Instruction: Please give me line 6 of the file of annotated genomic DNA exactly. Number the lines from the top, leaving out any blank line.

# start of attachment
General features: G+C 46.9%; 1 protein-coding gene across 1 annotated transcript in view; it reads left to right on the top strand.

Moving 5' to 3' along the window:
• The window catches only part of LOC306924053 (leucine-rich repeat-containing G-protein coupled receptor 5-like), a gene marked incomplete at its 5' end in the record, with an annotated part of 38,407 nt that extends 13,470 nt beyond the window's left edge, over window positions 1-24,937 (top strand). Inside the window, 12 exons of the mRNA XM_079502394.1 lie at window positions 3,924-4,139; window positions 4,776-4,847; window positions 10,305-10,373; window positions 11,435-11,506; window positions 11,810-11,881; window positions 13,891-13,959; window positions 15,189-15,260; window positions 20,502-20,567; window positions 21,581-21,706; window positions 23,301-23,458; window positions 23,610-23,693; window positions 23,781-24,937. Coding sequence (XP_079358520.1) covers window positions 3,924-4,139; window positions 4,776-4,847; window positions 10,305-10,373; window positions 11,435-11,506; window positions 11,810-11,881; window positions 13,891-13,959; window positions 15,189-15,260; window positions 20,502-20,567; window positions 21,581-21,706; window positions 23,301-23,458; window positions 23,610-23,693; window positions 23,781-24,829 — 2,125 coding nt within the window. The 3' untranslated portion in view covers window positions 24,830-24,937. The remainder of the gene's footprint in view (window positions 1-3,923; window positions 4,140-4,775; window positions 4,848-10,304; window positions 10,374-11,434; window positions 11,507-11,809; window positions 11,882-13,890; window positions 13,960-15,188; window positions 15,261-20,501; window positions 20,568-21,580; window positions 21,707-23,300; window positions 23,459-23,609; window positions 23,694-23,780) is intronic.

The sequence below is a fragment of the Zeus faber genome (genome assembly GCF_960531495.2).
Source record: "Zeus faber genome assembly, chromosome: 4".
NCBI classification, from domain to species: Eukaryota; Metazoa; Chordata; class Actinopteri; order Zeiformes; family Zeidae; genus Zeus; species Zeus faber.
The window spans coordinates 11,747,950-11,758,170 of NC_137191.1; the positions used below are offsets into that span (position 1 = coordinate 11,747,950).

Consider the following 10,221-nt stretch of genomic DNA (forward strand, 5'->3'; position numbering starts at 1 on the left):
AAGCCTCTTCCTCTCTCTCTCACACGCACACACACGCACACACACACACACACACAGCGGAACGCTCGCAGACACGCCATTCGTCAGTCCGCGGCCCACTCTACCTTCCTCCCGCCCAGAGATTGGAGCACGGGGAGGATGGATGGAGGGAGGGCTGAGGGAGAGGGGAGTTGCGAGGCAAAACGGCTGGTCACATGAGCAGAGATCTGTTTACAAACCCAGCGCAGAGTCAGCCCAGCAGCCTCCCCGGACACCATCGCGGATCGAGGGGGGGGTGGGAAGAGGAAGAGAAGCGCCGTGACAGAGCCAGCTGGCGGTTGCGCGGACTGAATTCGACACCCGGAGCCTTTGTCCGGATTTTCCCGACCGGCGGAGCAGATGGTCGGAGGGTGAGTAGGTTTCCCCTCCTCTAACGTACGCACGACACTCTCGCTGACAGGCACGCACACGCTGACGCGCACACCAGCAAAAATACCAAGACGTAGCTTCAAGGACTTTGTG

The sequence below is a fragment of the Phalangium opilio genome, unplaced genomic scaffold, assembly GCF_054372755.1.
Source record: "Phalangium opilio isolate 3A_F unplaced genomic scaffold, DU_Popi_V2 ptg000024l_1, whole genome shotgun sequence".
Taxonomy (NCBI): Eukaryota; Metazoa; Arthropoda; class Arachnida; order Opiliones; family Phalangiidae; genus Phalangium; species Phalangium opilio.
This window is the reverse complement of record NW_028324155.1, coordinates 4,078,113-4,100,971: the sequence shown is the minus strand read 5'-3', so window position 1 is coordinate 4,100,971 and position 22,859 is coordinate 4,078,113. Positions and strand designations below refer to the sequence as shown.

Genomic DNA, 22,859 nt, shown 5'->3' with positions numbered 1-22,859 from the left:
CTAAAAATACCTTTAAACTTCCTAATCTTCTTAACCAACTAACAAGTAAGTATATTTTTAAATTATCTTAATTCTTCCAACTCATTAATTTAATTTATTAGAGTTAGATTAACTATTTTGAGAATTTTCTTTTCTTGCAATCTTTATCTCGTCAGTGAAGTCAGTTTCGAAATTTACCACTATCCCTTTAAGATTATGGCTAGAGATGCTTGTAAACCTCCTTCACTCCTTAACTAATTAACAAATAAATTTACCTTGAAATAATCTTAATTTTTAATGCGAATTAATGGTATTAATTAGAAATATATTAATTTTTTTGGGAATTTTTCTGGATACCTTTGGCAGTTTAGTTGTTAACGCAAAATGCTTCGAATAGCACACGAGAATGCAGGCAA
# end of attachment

NCBI classification, from domain to species: Eukaryota; Metazoa; Chordata; class Actinopteri; order Zeiformes; family Zeidae; genus Zeus; species Zeus faber.